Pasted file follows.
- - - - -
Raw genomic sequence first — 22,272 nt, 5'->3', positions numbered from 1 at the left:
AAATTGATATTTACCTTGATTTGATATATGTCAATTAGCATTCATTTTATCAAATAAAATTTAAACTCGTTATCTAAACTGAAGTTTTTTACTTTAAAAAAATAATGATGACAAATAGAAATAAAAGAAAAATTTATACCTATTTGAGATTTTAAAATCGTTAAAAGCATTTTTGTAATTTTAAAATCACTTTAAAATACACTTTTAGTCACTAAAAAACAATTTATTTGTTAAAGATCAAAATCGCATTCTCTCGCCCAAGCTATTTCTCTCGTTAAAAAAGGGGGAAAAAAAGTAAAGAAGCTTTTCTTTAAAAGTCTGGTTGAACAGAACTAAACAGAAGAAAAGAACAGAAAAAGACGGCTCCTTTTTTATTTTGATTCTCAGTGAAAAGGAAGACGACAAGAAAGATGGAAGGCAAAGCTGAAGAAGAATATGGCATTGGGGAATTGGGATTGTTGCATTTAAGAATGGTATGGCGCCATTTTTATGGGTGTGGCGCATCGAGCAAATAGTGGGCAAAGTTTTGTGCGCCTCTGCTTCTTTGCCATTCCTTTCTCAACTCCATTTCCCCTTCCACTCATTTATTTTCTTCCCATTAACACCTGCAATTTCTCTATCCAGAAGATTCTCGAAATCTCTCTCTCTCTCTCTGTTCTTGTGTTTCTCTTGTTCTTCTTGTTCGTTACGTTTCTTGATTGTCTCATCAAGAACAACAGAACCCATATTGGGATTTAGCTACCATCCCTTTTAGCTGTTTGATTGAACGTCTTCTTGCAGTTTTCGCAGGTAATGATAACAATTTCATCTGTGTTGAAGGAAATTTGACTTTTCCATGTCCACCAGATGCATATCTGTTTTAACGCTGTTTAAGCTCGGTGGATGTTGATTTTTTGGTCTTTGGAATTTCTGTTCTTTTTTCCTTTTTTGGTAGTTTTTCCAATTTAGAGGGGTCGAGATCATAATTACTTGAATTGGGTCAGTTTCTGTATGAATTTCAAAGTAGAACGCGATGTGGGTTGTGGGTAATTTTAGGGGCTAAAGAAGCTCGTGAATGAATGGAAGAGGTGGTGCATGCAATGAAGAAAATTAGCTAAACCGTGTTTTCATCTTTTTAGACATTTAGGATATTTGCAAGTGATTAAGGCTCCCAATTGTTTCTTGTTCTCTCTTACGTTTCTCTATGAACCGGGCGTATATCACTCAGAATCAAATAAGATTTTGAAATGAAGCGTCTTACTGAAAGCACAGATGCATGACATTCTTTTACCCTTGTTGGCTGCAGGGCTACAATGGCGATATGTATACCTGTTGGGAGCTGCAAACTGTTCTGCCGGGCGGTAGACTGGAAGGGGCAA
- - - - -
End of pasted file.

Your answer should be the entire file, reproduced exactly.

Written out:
Raw genomic sequence first — 22,272 nt, 5'->3', positions numbered from 1 at the left:
AAATTGATATTTACCTTGATTTGATATATGTCAATTAGCATTCATTTTATCAAATAAAATTTAAACTCGTTATCTAAACTGAAGTTTTTTACTTTAAAAAAATAATGATGACAAATAGAAATAAAAGAAAAATTTATACCTATTTGAGATTTTAAAATCGTTAAAAGCATTTTTGTAATTTTAAAATCACTTTAAAATACACTTTTAGTCACTAAAAAACAATTTATTTGTTAAAGATCAAAATCGCATTCTCTCGCCCAAGCTATTTCTCTCGTTAAAAAAGGGGGAAAAAAAGTAAAGAAGCTTTTCTTTAAAAGTCTGGTTGAACAGAACTAAACAGAAGAAAAGAACAGAAAAAGACGGCTCCTTTTTTATTTTGATTCTCAGTGAAAAGGAAGACGACAAGAAAGATGGAAGGCAAAGCTGAAGAAGAATATGGCATTGGGGAATTGGGATTGTTGCATTTAAGAATGGTATGGCGCCATTTTTATGGGTGTGGCGCATCGAGCAAATAGTGGGCAAAGTTTTGTGCGCCTCTGCTTCTTTGCCATTCCTTTCTCAACTCCATTTCCCCTTCCACTCATTTATTTTCTTCCCATTAACACCTGCAATTTCTCTATCCAGAAGATTCTCGAAATCTCTCTCTCTCTCTCTGTTCTTGTGTTTCTCTTGTTCTTCTTGTTCGTTACGTTTCTTGATTGTCTCATCAAGAACAACAGAACCCATATTGGGATTTAGCTACCATCCCTTTTAGCTGTTTGATTGAACGTCTTCTTGCAGTTTTCGCAGGTAATGATAACAATTTCATCTGTGTTGAAGGAAATTTGACTTTTCCATGTCCACCAGATGCATATCTGTTTTAACGCTGTTTAAGCTCGGTGGATGTTGATTTTTTGGTCTTTGGAATTTCTGTTCTTTTTTCCTTTTTTGGTAGTTTTTCCAATTTAGAGGGGTCGAGATCATAATTACTTGAATTGGGTCAGTTTCTGTATGAATTTCAAAGTAGAACGCGATGTGGGTTGTGGGTAATTTTAGGGGCTAAAGAAGCTCGTGAATGAATGGAAGAGGTGGTGCATGCAATGAAGAAAATTAGCTAAACCGTGTTTTCATCTTTTTAGACATTTAGGATATTTGCAAGTGATTAAGGCTCCCAATTGTTTCTTGTTCTCTCTTACGTTTCTCTATGAACCGGGCGTATATCACTCAGAATCAAATAAGATTTTGAAATGAAGCGTCTTACTGAAAGCACAGATGCATGACATTCTTTTACCCTTGTTGGCTGCAGGGCTACAATGGCGATATGTATACCTGTTGGGAGCTGCAAACTGTTCTGCCGGGCGGTAGACTGGAAGGGGCAA